As regards individual countries, it is ultimately an empirical question whether the benefits of trade creation will exceed the costs of trade diversion. In this context, it has been argued that the current system of bilateral EU association agreements may in fact exacerbate trade diversion and effectively reduce trade as well as investment activity among the associated CEECs (Baldwin, 1994). Through the so-called “hub-and-spoke effect” the EU membership candidates (“spokes”) may be marginalized to the benefit of the EU (“hub”). However, these considerations become less of a concern as the level of integration among the accession candidates is raised (e.g., through regional free trade initiatives such as the Baltic Free Trade Agreement). In addition, the extent of possible discrimination will depend on the existing regime for rules of origin and the regulations on market access for services.

Rather than dismantling barriers to trade at the border, Estonia will have to introduce certain restrictions on imports, particularly tariffs on agricultural products, which in principle could have an adverse impact on trade. Such welfare losses are largely determined by the previous level of trade protection toward non-EU members. It is indeed the case that EU accession will result in higher quantitative and non-quantitative trade barriers vis-à-vis non-EU members.12 However, all of Estonia’s main trading partners are also part of the EU’s extensive network of Free Trade Agreements and Partnership and Cooperation Agreements with ten CIS countries (including Russia and the Ukraine). With the general level of trade protection thus being low, the potential for trade diversion appears to be limited. Exports from only a few countries are expected to be affected by the introduction of tariffs.13 The already large share of EU imports in overall imports also points to minor welfare losses from adopting external tariffs.

By contrast, trade links with the EU are bound to deepen further, given the close economic ties and the alignment of the legal and regulatory frameworks with EU norms. Also, trade with the EU can be expected to increase further to the extent that more FDI will flow into export production. Studies based on gravity models have shown that, in general, there is a potential for further expansion of CEEC exports to the EU, with an expected share of CEEC exports to the EU of 70 percent or more.14 Given that Estonia’s share of exports to the current 15 EU members reached 62 percent on 1998 (65 percent in the second half, see Table 4), there appears to be some room for further expansion.

The trade impact of joining the EU’s common market will to some extent also depend on further improvements in the degree of market access to the EU, especially as regards agriculture and services which are not or only partially subject to the provisions of the association agreement. In these sectors, market access will depend on Estonia’s progress in adopting and implementing relevant EU regulations. This, in turn, will require building up the necessary administrative capacity. Equally important is the ability of the private sector to comply with the sanitary and safety standards required for the sale of products within the common market. Upon accession, the impact will be smaller if Estonia prepares itself well with regard to meeting the requirements of the single market during the pre-accession period.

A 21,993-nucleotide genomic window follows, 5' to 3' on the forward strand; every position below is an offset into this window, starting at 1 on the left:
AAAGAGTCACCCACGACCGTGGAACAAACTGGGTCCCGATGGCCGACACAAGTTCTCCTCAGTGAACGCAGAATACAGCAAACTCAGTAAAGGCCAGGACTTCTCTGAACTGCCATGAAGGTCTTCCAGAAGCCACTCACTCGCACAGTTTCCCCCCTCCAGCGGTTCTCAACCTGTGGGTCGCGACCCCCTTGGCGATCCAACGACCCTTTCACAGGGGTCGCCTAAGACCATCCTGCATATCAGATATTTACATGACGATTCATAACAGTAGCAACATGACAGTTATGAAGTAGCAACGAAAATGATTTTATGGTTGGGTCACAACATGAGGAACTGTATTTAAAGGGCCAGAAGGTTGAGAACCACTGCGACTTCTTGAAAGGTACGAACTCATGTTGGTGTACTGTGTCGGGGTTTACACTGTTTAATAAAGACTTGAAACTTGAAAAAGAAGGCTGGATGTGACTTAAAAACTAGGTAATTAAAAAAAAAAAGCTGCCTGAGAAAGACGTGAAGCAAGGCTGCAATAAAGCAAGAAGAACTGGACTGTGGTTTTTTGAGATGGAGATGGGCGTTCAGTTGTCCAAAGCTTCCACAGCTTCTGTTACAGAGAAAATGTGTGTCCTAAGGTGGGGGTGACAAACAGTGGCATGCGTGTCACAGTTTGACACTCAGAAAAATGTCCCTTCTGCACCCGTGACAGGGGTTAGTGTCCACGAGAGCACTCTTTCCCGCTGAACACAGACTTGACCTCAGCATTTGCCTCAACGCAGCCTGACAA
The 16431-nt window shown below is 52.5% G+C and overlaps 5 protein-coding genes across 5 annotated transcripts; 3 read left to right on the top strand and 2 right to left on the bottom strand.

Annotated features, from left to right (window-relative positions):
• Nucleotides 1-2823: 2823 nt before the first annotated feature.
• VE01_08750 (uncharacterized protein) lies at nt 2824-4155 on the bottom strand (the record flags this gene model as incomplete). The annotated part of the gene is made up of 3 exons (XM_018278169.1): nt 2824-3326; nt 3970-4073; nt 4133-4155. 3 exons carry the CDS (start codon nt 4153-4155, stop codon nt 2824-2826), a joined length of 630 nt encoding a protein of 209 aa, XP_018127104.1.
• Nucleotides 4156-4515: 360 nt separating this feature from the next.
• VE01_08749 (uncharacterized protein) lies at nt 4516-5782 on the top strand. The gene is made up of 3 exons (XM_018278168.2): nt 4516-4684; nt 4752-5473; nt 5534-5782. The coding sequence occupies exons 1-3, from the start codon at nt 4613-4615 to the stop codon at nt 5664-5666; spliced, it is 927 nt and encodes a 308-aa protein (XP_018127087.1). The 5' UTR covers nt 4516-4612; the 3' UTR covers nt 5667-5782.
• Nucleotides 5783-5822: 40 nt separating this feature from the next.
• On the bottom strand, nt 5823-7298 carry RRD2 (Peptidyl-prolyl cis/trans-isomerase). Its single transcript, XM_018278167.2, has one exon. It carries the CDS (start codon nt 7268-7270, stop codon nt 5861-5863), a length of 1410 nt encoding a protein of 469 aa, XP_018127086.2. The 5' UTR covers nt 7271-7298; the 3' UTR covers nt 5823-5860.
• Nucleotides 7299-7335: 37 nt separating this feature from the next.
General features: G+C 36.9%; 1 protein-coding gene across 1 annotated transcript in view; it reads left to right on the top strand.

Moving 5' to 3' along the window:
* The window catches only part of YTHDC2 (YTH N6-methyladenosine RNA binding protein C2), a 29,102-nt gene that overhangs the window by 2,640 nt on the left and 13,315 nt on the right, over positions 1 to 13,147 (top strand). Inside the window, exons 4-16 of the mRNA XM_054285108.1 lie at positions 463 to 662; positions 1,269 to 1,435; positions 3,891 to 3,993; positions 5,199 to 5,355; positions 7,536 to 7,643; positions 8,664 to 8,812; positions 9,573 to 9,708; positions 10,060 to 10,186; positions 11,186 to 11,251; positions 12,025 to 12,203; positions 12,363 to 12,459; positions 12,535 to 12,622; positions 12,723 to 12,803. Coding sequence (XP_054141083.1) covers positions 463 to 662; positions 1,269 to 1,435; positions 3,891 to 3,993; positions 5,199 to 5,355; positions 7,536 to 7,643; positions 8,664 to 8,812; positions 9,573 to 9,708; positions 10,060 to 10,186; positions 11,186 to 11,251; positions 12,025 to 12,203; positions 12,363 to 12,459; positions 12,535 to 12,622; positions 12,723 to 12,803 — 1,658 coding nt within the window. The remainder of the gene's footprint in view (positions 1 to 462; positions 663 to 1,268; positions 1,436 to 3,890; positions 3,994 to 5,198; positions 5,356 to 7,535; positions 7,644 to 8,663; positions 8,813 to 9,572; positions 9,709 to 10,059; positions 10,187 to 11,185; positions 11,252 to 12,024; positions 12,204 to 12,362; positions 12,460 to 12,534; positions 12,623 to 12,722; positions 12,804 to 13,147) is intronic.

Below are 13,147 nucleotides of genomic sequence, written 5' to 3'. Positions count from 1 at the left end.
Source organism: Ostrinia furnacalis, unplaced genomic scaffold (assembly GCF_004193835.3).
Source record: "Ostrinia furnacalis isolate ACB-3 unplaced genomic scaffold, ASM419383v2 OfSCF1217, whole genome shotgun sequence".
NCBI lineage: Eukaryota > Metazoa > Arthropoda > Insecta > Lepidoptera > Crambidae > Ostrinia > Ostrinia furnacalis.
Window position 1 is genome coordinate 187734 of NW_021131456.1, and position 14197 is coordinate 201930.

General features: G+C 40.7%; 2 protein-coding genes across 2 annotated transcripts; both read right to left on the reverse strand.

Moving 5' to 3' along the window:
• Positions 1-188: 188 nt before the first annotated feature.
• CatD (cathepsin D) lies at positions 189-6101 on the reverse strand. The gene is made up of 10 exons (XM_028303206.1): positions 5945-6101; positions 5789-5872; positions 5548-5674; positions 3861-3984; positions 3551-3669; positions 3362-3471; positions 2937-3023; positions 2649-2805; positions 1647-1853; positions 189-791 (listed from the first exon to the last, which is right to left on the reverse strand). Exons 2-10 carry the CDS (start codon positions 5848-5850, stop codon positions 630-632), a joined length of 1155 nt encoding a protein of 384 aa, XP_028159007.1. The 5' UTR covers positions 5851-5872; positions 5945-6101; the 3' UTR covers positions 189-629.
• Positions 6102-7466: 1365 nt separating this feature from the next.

As regards the EU’s CAP, Estonia has started preparing the institutional and policy framework needed for its introduction.15 This will subsequently lead to protection from non-EU agricultural imports and, in general, shield the agricultural industry from such competition, which will tend to reduce efficiency. At the same time, Estonia’s agricultural producers will not be discriminated against in other EU countries. These changes foster exports of agricultural exports to the EU and other CEECs. As regards services, better opportunities for the services sector due to gaining market access to the EU, especially in the transport sector, will partly compensate for the negative impact from the application of external EU tariffs at the Eastern Estonian border. There is also a good chance for travel services receipts to increase further as visa-free travel to and from most EU countries has already become possible.

Last but not least, EU accession is likely to further enhance domestic competition and spur structural change. This points to the importance of the intensity of competition from abroad in determining the effects from trade in goods and services over time. Although Estonia’s liberal trade regime already facilitates market entry by foreign firms, there appears to be further scope for additional dynamic integration gains from increased competition due to EU accession. It is this dynamic impact of joining the EU’s common market in the form of spurring competitive pressures and fostering restructuring as well as innovation that is likely to be the predominant integration effect in the medium term. It promises to lead to a sustained increase in output capacity as well as a rise in total factor productivity.16

C. The Financial Channel

As with trade, the additional impact of accepting those elements of the EU’s common market relating to capital transactions, particularly the provision of cross-border financial services, cannot be easily isolated. The additional welfare impact from capital mobility is strongly influenced by the regulatory environment, the macroeconomic policy stance, and the soundness and level of financial deepening of the domestic financial system. Due to its open capital account and full currency convertibility, Estonia already has relatively easy access to international capital markets.17 This has increased competitive pressure in the domestic financial sector and raised the efficiency of financial intermediation.